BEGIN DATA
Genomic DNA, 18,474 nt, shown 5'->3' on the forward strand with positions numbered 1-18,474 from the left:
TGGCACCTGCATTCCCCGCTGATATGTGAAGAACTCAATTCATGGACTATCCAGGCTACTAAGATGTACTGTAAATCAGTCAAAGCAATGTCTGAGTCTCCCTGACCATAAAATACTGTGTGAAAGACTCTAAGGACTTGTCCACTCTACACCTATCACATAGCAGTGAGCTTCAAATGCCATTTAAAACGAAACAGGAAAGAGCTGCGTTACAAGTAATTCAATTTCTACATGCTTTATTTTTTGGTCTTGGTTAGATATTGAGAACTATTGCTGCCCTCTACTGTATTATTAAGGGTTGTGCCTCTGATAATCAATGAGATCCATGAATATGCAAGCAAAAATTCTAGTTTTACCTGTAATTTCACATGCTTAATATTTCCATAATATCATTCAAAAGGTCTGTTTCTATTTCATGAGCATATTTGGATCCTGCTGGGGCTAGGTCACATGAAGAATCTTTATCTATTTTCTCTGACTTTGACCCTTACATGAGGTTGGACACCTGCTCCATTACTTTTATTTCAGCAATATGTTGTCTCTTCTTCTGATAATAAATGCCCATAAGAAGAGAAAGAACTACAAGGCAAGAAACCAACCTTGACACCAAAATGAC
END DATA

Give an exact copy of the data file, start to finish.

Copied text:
Genomic DNA, 18,474 nt, shown 5'->3' on the forward strand with positions numbered 1-18,474 from the left:
TGGCACCTGCATTCCCCGCTGATATGTGAAGAACTCAATTCATGGACTATCCAGGCTACTAAGATGTACTGTAAATCAGTCAAAGCAATGTCTGAGTCTCCCTGACCATAAAATACTGTGTGAAAGACTCTAAGGACTTGTCCACTCTACACCTATCACATAGCAGTGAGCTTCAAATGCCATTTAAAACGAAACAGGAAAGAGCTGCGTTACAAGTAATTCAATTTCTACATGCTTTATTTTTTGGTCTTGGTTAGATATTGAGAACTATTGCTGCCCTCTACTGTATTATTAAGGGTTGTGCCTCTGATAATCAATGAGATCCATGAATATGCAAGCAAAAATTCTAGTTTTACCTGTAATTTCACATGCTTAATATTTCCATAATATCATTCAAAAGGTCTGTTTCTATTTCATGAGCATATTTGGATCCTGCTGGGGCTAGGTCACATGAAGAATCTTTATCTATTTTCTCTGACTTTGACCCTTACATGAGGTTGGACACCTGCTCCATTACTTTTATTTCAGCAATATGTTGTCTCTTCTTCTGATAATAAATGCCCATAAGAAGAGAAAGAACTACAAGGCAAGAAACCAACCTTGACACCAAAATGAC